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Interestingly, relations between microvascular function, aortic stiffness, and pressure pulsatility have been reported. In the Framingham Heart Study offspring cohort increased aortic stiffness was associated with higher forearm vascular resistance at baseline and during reactive hyperemia, and with blunted flow reserve during hyperemia. 51 Moreover, aortic stiffening is accompanied by microcirculatory structural or functional remodeling beyond that which is explained by contemporaneously measured cardiovascular risk factors. One interpretation is that microvascular damage may result from increased aortic stiffness and elevated forward wave amplitude or from increased transmission of a given forward wave into the microcirculation. Consistent with this hypothesis, prior studies in animal models have shown that locally induced isolated alterations in pressure pulsatility have major effects on microvascular structure and function. 52,53 Another interpretation is that abnormalities in the microcirculation and, therefore, in peripheral vascular resistance, lead to the perturbations in aortic stiffness. Recent careful observations by Christensen and Mulvany Maison Margiela Chunky heel mules l6R8bUEb9
have confirmed that pulsatility penetrates much deeper in the microvasculature than was previously supposed. It has, therefore, been hypothesized that structural alterations (rarefaction) leading to changes in the architectural design of the distal vascular tree influence pulse pressure and the augmentation index beyond the Windkessel (compliance, resistance) paradigm. 55 The biophysical basis of this influence is still poorly explored, although recent studies suggest a possible role for microvascular branching angles and related geometric parameters in hypertension-related cardiovascular disease. 56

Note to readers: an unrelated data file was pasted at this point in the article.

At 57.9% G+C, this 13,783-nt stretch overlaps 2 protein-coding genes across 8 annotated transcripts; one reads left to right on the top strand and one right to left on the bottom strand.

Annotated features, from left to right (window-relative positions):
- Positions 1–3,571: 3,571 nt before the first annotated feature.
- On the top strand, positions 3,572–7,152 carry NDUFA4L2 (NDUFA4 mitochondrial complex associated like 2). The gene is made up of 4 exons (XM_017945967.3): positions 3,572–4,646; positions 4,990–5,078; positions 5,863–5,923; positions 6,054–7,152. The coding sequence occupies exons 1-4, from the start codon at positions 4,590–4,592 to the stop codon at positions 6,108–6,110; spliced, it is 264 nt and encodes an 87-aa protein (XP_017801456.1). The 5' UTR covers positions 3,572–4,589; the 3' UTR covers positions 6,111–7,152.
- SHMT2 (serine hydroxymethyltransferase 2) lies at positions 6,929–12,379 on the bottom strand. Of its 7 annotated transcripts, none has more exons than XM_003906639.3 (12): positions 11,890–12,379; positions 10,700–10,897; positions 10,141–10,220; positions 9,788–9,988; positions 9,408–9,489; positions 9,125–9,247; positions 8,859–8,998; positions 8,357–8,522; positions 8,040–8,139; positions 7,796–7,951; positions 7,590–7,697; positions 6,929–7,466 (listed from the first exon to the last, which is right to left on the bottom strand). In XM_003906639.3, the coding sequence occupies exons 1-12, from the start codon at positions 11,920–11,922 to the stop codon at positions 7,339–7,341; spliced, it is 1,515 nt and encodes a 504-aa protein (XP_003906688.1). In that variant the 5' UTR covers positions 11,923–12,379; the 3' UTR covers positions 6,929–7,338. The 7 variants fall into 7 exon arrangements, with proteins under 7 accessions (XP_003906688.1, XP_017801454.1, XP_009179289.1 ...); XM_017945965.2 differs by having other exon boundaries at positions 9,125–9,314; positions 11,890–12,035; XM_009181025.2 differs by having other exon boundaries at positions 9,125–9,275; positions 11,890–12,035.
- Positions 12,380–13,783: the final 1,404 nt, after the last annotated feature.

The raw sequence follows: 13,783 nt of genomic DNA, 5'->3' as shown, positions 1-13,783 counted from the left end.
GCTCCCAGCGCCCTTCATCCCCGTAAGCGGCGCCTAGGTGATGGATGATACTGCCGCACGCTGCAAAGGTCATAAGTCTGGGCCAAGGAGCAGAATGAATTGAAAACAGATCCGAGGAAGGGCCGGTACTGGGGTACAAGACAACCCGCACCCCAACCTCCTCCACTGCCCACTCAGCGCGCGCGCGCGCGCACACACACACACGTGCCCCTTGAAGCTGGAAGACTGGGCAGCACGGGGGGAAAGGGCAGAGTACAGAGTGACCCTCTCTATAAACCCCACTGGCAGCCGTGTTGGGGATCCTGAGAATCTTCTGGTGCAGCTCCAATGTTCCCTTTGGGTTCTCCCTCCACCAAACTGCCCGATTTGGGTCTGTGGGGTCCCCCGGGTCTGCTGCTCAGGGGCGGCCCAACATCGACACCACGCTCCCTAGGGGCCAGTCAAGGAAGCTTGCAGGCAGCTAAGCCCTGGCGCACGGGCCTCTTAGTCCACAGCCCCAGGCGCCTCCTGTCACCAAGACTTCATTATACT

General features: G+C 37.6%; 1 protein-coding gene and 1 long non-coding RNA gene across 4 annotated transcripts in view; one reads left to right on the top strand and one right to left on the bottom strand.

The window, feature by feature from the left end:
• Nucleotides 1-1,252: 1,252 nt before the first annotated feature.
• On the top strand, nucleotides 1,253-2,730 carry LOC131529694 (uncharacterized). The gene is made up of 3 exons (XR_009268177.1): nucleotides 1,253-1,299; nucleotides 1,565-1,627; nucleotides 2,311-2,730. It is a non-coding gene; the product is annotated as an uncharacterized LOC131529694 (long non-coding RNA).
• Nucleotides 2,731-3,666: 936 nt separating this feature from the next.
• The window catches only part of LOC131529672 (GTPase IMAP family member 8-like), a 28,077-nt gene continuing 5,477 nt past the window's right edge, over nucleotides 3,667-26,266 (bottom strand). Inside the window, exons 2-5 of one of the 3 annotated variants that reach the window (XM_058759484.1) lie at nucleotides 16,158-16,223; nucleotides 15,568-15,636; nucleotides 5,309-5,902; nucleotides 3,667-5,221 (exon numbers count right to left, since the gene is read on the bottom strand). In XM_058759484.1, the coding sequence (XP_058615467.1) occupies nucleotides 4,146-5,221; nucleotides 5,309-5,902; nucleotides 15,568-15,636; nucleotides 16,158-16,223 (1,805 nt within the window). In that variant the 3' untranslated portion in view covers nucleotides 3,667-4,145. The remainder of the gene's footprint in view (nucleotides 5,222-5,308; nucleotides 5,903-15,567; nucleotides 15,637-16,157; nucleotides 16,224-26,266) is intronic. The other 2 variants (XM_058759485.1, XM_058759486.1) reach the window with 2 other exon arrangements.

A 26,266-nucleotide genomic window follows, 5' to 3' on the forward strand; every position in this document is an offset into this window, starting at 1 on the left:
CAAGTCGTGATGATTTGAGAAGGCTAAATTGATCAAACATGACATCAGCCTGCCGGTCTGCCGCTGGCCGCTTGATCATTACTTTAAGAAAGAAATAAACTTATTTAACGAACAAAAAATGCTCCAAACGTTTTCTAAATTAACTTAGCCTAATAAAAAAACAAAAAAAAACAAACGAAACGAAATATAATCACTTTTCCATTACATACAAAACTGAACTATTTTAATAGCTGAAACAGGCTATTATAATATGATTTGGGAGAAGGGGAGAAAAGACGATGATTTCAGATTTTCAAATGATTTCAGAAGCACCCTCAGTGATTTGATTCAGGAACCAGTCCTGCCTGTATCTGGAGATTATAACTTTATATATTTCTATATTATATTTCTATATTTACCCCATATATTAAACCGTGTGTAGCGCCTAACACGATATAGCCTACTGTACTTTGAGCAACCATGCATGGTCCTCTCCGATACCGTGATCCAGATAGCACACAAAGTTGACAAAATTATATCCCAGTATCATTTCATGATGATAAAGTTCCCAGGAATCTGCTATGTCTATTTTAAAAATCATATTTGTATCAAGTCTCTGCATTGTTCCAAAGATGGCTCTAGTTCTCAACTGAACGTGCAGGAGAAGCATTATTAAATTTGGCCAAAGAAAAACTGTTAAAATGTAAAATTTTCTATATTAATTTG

The pathophysiological basis of the metabolic syndrome is multiple and complex. There is increasing evidence that microvascular function is a potential factor explaining the clustering of several components of the metabolic syndrome such as hypertension, obesity, and insulin resistance ( Figure 3 ). Also, microvascular defects play an important role in the end-organ damage associated with the metabolic syndrome and may contribute to macrovascular dysfunction, although further studies will have to elucidate the physiological mechanisms underlying relationships between these two segments of the circulation. Thus, the microcirculation may present a promising future therapeutic and preventative target in the metabolic syndrome. Hence, clarification of pathophysiological pathways that contribute to microvascular dysfunction is essential. This review discusses the potential role for defects in intracellular insulin signaling and obesity-related endocrine signaling therein. These pathways are worth more detailed studies in the future to develop targeted interventions for microvascular dysfunction.

Focus on the few emails that are actually high priority. What counts as an important email? I’ll suggest that the truly essential ones are client communication and inquiries about potential new engagements. Using that metric, only 10.5% of the messages I received over the two-week period qualified.

Focus on the few emails that are actually high priority.

The answer, then, is to avoid getting lost in the endless stream and instead to focus on the small percentage of messages that matter most, from clients and potential clients. Even in the darkest days of email overwhelm, if you force yourself to put a “star” on high priority messages, you can often successfully tackle that handful.

Despite the rise of technologies like Slack, for the foreseeable future, email will always be with us – and indeed, some predict the number of messages we receive will continue to grow at a compounded annual rate of 15% . Spending more time fielding messages – time away from our own priorities – isn’t a sustainable answer. And asking people to take you off of mailing lists or leave you off of “reply all” threads is a losing battle. (Just save your time and don’t respond.)